It is not clear who built this Hazar Sathun. Either by Alauddin Khalji or by Muhammad bin Tughlaq. A plausible hypothesis- the stone hall of the palace is by Alauddin Khalji. Where as, the tower adjoining the stone buildings is by Muhammad bin Tughlaq.

A dilapidated true arch at Hazar Sathun
A dilapidated true arch at Hazar Sathun

At this Hazar Sathun, Ibn Battuta met Muhammad bin Tughlaq. He says, the pillars of Hazar Sathun are of wood.

Wood being perishable, they doesn’t exist anymore. To the west, only a long vaulted hall with a single room in second storey exist today.

the long vaulted hall of Hazar sathun
The long vaulted hall of Hazar sathun

The room now in existence has four doors. Even though, it is made of rubble masonry, its corners are protected with red sandstone. It has battered sloping walls of 20 feet high- a typical Tughlaqi feature.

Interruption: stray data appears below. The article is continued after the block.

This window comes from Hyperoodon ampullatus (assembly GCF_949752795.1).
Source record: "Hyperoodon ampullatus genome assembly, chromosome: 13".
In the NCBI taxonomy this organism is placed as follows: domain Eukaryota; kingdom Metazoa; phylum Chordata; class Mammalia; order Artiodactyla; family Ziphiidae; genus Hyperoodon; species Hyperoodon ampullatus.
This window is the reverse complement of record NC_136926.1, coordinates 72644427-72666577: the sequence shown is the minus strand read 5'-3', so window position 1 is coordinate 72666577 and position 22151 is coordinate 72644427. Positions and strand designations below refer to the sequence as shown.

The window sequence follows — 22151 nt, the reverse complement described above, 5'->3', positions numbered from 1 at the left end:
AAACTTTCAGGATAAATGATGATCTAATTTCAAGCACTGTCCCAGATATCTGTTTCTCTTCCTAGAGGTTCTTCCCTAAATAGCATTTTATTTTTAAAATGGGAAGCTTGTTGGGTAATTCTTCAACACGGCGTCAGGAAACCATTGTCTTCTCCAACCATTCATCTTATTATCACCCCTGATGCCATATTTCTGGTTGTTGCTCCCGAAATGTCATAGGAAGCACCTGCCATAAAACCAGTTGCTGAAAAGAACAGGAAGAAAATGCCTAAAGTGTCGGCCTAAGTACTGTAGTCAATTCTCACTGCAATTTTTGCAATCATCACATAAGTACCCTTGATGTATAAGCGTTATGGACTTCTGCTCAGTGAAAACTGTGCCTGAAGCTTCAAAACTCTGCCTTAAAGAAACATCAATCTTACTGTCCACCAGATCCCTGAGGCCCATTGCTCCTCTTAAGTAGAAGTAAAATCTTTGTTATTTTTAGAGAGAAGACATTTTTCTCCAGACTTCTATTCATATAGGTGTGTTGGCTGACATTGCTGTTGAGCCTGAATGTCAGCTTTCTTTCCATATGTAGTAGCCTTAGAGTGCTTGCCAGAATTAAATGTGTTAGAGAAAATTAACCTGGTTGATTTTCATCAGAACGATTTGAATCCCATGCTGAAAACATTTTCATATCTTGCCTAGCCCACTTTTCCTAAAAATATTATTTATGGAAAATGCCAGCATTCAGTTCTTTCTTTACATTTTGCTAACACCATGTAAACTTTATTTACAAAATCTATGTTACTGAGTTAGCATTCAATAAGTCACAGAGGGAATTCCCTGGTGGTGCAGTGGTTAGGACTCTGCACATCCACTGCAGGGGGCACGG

Existing room at Hazar Sathun
Existing room at Hazar Sathun
Battered Sloping walls of the existing room at Hazar Sathun invariably a Tughlaqi feature
Battered Sloping walls of the existing room at Hazar Sathun invariably a Tughlaqi feature

Today, this Hazar Sathun is in dilapidated state. Even though, it is a monument under ASI protection, it is in gross neglect.

Read about Hazar Sathun also at Jahanpanah.

TOMB OF SUFI SAINT SHAIK HASAN TAHER

Adjacent, to Bijay Mandal, to the east, lays an arcaded residential building.

It is mausoleum of a Sufi saint, Shaik Hasan Taher.  According to “Akhbar-ul-Akhiara History of Muhammadan Saints”– by Abdul Haq Muhaddis (philosopher in the reigns of Akbar and Jahangir) the saint visited Delhi during the reign of Sikander Lodi.

Tomb of Sufi Saint Saink Hasan Taher
Tomb of Sufi Saint Saink Hasan Taher

He resided at Bijay Mandal as per Sultan Sikander Lodi’s order. He died in 909AH (1503 AD). His tomb is made adjacent to this tower. The group of graves in its neighborhood belongs to his family members.

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PURPOSE OF BIJAY MANDAL:

It’s not clear whether it was a bastion or a watch tower.

To begin with, according to the majority, it is a bastion of Jahanpanah- ‘Badi Mandal’or ‘Bedi Mandal’.